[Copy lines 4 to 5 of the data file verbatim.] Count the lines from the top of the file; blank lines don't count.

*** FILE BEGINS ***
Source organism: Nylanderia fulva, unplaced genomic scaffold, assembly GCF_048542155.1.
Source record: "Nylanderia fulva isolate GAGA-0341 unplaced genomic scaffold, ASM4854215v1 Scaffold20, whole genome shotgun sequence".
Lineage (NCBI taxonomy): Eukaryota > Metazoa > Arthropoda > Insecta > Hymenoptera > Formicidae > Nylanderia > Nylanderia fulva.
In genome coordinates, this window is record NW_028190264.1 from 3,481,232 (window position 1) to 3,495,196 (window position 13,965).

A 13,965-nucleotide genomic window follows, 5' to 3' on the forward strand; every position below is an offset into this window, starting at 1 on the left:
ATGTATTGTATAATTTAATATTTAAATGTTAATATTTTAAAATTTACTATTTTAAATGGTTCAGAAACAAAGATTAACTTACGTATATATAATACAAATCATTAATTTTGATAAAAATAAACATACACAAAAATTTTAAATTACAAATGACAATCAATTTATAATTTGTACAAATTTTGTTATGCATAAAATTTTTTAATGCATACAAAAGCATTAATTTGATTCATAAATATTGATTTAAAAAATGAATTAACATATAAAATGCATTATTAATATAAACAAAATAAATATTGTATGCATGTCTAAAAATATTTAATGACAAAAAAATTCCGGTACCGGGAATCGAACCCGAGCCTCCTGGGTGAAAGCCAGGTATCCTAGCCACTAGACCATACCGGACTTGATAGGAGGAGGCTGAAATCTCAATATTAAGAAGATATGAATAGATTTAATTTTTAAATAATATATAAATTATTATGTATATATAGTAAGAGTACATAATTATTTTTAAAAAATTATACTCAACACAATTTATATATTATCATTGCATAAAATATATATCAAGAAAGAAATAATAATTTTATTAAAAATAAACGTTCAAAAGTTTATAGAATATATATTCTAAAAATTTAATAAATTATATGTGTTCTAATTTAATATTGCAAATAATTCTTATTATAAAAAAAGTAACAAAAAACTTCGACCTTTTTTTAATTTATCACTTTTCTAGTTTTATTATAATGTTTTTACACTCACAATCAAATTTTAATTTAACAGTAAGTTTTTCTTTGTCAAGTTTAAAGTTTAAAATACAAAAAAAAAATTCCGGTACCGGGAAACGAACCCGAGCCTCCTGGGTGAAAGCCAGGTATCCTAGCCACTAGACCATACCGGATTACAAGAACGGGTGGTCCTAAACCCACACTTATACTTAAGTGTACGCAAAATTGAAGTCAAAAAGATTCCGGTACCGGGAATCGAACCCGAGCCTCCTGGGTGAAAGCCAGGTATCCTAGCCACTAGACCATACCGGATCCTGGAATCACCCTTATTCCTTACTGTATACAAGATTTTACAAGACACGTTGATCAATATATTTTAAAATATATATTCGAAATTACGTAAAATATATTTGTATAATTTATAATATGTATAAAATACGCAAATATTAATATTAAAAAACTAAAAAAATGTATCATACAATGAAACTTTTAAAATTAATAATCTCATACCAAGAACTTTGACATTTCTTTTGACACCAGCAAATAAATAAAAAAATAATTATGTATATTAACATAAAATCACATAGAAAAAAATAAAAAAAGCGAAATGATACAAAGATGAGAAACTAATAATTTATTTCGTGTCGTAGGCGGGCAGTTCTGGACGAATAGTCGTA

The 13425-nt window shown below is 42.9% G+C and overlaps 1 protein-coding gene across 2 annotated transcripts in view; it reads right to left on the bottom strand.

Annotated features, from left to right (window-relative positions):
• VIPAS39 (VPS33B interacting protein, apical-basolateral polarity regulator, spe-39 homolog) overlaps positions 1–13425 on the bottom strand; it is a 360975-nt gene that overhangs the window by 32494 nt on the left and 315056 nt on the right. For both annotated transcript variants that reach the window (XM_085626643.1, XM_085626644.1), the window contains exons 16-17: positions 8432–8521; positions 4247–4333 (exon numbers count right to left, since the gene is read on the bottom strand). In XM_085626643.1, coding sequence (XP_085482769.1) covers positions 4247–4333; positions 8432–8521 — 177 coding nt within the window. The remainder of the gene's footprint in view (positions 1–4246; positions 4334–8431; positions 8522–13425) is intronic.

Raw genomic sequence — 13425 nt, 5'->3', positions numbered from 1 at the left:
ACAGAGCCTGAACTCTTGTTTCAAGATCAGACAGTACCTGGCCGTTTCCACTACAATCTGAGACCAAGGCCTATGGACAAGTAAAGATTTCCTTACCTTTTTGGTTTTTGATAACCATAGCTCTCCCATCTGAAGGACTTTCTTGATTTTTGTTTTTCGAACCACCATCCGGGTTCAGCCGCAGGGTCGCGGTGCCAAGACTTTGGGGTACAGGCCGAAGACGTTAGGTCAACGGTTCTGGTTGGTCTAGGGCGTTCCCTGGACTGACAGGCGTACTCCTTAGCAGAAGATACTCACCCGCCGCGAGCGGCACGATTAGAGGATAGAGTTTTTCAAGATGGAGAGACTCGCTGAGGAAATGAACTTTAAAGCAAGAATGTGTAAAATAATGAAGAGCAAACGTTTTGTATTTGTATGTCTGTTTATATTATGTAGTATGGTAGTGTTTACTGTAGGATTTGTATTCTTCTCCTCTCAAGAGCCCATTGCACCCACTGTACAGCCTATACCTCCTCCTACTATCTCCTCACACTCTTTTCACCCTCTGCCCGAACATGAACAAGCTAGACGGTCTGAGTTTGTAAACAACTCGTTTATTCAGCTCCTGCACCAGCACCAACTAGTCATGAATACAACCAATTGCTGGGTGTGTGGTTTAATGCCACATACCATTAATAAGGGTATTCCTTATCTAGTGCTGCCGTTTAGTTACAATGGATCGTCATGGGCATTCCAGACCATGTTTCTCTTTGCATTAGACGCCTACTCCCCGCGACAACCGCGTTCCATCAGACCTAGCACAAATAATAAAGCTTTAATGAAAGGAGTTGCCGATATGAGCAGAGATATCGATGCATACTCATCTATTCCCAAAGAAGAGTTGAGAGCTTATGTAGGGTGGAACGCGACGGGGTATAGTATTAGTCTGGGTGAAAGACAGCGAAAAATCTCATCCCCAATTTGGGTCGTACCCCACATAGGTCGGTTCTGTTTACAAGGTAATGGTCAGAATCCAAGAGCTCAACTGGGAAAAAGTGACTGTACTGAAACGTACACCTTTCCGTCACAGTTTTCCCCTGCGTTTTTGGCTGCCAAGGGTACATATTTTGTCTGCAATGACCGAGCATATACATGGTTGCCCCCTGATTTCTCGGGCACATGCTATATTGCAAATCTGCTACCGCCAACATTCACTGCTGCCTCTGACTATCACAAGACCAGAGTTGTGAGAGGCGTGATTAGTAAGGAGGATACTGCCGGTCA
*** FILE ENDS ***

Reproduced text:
In genome coordinates, this window is record NW_028190264.1 from 3,481,232 (window position 1) to 3,495,196 (window position 13,965).

A 13,965-nucleotide genomic window follows, 5' to 3' on the forward strand; every position below is an offset into this window, starting at 1 on the left: